Endoscopic sinus surgery outcomes in patients with chronic rhinosinusitis and immunoglobulin deficiencies
Journal of Otolaryngology - Head & Neck Surgery volume 52, Article number: 43 (2023)
Patients with chronic rhinosinusitis (CRS) and immunoglobulin deficiencies (ID) have more recalcitrant sinonasal disease and a subset of these patients undergo surgical management for their CRS. However, there is a paucity of literature on the surgical outcomes in this patient population and appropriate treatment algorithms for CRS in patients with ID. The objective of this study was to better elucidate the outcomes of endoscopic sinus surgery (ESS) in patients with ID in terms of disease-specific quality-of-life scores and the need for revision surgery.
A case–control study was performed comparing adult patients with ID and healthy controls that had undergone ESS for CRS. Patients were matched based on age, sex, CRS phenotype, and preoperative Lund-Mackay score. The revision surgery rates, time to revision surgery, and changes in sinonasal outcome tests (SNOT-22) were evaluated.
Thirteen patients with CRS and ID were matched to 26 control patients with CRS. The revision surgery rate for cases and controls was 31% and 12%, respectively, but there was no statistical difference (p > 0.05). There was a clinically meaningful reduction in SNOT-22 scores in both groups from the preoperative to postoperative period [mean of 12 points in patients with ID (p = 0.323) and 25 points in controls (p < 0.001)], however, there was again no significant difference between cases and controls (p > 0.05).
Our data suggests that patients with ID have clinically meaningful improvement in SNOT-22 scores after ESS but may have higher revision rates than immunocompetent patients with CRS. ID are rare disease entities, thus most attempts at studying this cohort would be limited by sample size. Further homogenous data on immunoglobulin deficient patients is required for future meta-analysis to better understand the impact of ESS in patients with ID.
The relationship between recalcitrant chronic rhinosinusitis (CRS) and immunoglobulin deficiencies (ID) has been well established with some reports demonstrating that up to 54% of patients with refractory CRS have an underlying ID [1,2,3]. Given the rarity of this condition, it is unsurprising that the treatment of CRS in patients with ID has been consistently identified as an area requiring further research by several clinical guidelines [4, 5]. This patient population is compared to other types of immunodeficiency given the congenital nature of the disease and the unique treatment options available to them such as immunoglobulin replacement therapy (IRT) .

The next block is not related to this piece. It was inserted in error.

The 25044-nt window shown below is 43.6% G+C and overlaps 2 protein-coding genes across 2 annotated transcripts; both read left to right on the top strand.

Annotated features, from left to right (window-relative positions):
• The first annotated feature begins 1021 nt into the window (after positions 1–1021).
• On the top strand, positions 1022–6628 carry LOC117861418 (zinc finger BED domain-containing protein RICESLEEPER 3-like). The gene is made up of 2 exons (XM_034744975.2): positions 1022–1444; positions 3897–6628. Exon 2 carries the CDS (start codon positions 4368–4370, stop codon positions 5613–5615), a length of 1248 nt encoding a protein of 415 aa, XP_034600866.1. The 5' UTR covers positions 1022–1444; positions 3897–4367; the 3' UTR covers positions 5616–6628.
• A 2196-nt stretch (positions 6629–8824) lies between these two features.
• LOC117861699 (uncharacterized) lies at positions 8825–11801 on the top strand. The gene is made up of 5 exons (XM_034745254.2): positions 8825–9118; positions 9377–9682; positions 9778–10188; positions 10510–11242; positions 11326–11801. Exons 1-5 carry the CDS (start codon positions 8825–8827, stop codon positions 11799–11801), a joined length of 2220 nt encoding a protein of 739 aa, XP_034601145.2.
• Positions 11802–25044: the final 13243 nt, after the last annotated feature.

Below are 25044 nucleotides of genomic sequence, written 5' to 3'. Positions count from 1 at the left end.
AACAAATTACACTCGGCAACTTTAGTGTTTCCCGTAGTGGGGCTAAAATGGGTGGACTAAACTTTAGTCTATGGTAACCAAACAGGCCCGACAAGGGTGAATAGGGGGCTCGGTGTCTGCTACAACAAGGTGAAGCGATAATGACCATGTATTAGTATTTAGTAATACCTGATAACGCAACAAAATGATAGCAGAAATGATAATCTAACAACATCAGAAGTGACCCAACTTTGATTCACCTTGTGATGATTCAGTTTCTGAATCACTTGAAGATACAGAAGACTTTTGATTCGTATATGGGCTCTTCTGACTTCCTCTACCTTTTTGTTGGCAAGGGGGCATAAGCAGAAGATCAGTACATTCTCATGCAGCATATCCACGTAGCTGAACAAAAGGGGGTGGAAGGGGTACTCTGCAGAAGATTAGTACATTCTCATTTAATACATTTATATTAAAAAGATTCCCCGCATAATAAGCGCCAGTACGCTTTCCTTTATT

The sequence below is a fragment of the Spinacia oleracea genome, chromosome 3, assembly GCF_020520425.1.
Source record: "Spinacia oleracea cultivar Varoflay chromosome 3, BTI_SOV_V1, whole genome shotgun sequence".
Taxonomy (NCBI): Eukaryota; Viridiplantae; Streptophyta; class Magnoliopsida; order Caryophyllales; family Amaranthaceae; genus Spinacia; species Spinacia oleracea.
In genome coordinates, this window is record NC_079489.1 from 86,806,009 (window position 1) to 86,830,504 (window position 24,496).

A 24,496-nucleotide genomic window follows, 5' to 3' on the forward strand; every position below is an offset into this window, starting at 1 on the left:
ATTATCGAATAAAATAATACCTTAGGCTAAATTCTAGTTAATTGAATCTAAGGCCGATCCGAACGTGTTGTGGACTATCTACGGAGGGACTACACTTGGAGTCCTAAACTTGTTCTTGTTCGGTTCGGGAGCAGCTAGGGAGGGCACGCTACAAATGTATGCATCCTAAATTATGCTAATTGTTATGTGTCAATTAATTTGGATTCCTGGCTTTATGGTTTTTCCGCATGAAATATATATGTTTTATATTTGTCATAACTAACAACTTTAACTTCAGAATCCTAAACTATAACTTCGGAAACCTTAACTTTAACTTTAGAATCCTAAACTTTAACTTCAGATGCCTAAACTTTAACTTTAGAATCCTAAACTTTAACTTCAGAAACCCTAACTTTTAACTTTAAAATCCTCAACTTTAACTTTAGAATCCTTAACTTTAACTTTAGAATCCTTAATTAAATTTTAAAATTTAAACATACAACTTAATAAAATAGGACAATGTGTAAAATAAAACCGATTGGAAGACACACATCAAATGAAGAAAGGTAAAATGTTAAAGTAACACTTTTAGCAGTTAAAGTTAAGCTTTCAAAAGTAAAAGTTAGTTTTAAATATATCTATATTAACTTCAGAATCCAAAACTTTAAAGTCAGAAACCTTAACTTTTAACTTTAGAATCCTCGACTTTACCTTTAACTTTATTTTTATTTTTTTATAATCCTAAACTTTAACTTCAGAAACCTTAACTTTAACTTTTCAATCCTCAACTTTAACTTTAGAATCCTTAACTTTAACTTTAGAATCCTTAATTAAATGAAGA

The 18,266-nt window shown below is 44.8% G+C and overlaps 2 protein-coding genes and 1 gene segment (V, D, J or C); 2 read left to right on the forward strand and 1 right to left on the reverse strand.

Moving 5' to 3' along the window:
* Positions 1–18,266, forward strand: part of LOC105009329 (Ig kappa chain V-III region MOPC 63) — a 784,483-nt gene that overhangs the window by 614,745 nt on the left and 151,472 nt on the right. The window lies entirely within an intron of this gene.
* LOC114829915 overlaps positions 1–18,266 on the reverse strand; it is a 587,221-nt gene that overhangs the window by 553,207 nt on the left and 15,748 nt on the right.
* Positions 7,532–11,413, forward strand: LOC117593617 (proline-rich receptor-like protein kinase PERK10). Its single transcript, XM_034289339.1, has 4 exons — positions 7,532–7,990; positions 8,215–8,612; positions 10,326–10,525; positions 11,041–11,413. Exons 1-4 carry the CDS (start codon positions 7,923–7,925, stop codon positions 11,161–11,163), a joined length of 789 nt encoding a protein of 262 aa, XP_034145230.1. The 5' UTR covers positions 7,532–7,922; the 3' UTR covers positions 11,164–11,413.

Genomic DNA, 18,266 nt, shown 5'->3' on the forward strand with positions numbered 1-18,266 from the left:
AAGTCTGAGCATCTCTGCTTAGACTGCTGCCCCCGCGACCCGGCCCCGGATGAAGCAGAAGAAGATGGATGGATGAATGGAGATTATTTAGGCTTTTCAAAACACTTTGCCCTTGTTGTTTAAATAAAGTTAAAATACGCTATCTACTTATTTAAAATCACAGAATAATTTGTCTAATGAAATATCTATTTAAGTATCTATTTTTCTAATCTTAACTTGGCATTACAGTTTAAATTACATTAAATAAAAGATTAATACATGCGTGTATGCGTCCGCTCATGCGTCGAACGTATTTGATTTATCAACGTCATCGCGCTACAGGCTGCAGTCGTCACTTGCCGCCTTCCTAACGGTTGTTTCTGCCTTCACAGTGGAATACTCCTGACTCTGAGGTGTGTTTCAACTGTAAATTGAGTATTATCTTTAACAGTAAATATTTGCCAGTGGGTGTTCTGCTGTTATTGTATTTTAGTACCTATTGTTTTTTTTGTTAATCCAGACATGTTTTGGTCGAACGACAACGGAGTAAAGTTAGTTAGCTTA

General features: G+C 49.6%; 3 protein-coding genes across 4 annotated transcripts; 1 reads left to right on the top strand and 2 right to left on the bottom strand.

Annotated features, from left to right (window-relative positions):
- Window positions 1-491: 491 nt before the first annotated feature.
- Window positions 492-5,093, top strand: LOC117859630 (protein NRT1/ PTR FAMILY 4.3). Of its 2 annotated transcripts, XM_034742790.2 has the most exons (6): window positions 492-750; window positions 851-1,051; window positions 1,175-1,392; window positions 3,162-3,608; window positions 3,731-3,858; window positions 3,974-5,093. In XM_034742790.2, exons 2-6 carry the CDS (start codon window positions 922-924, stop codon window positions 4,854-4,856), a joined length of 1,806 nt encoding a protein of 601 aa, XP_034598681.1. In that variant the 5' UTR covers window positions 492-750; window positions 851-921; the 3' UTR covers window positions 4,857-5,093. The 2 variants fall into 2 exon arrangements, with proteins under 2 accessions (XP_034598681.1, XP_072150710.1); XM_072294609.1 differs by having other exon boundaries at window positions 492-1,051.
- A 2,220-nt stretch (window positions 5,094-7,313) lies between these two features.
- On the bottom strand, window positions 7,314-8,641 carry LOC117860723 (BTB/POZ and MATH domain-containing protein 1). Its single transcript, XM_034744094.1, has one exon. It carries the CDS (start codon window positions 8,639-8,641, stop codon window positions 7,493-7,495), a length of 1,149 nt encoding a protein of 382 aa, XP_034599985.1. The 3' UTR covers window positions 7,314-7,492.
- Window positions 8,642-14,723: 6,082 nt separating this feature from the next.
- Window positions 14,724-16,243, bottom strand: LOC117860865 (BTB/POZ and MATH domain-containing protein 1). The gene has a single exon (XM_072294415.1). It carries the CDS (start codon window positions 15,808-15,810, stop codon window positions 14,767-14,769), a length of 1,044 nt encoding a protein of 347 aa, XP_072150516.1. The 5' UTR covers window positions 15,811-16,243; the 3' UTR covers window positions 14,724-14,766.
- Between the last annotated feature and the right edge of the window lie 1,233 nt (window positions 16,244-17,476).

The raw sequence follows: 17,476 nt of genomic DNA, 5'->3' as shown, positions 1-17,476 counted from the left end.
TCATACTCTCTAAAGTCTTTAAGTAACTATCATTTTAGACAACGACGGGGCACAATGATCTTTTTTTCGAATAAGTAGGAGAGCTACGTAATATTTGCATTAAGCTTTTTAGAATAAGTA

Given the recalcitrant nature of CRS in patients with ID, many patients eventually require endoscopic sinus surgery (ESS). The evidence on the outcomes of ESS in this population is lacking. This has many reasons, including the propensity for exclusion from large cohorts, the heterogeneity of the types of immunodeficiencies in reported cohorts, as well as the use of non-validated clinical outcome measures. In a systematic review performed by the authors of this study, ESS was found to be beneficial for symptom control in patients with immunodeficiency . Based on the systematic review and following literature review, we did not identify any studies investigating the outcomes of ESS in a homogenous group of patients with ID without conglomeration with other types of immunodeficient states; such as solid organ transplant recipients or patients with human immunodeficiency virus (HIV) infection . Thus, the primary objective of this study was to evaluate the sinonasal outcomes after ESS in patients with ID as defined by the change in quality-of-life (QoL) scores and need for revision surgery.
A retrospective case–control study of adult patients (18 years of age and older) who underwent ESS for CRS between 2009 and 2019 was conducted. Patients were identified from the senior author’s (J.M.L) surgical database and their electronic records were reviewed. Approval of this study was granted by the Unity Health Toronto Research Ethics Board.
Selection of cases and controls
Cases were defined as patients with ID and CRS that underwent ESS. Diagnosis of ID was made by a clinical immunologist and based on reduced serum levels of one or more of the following immunoglobulins: IgA, IgE, IgG, and IgG I-V subclasses. Patients with primary immunodeficiencies including common variable immunodeficiency (CVID) and those with isolated IDs were included in the study . Patients with both chronic rhinosinusitis with nasal polyps (CRSwNP) and chronic rhinosinusitis without nasal polyps (CRSsNP), as defined by the American Academy of Otolaryngology-Head and Neck Surgery guidelines, were included .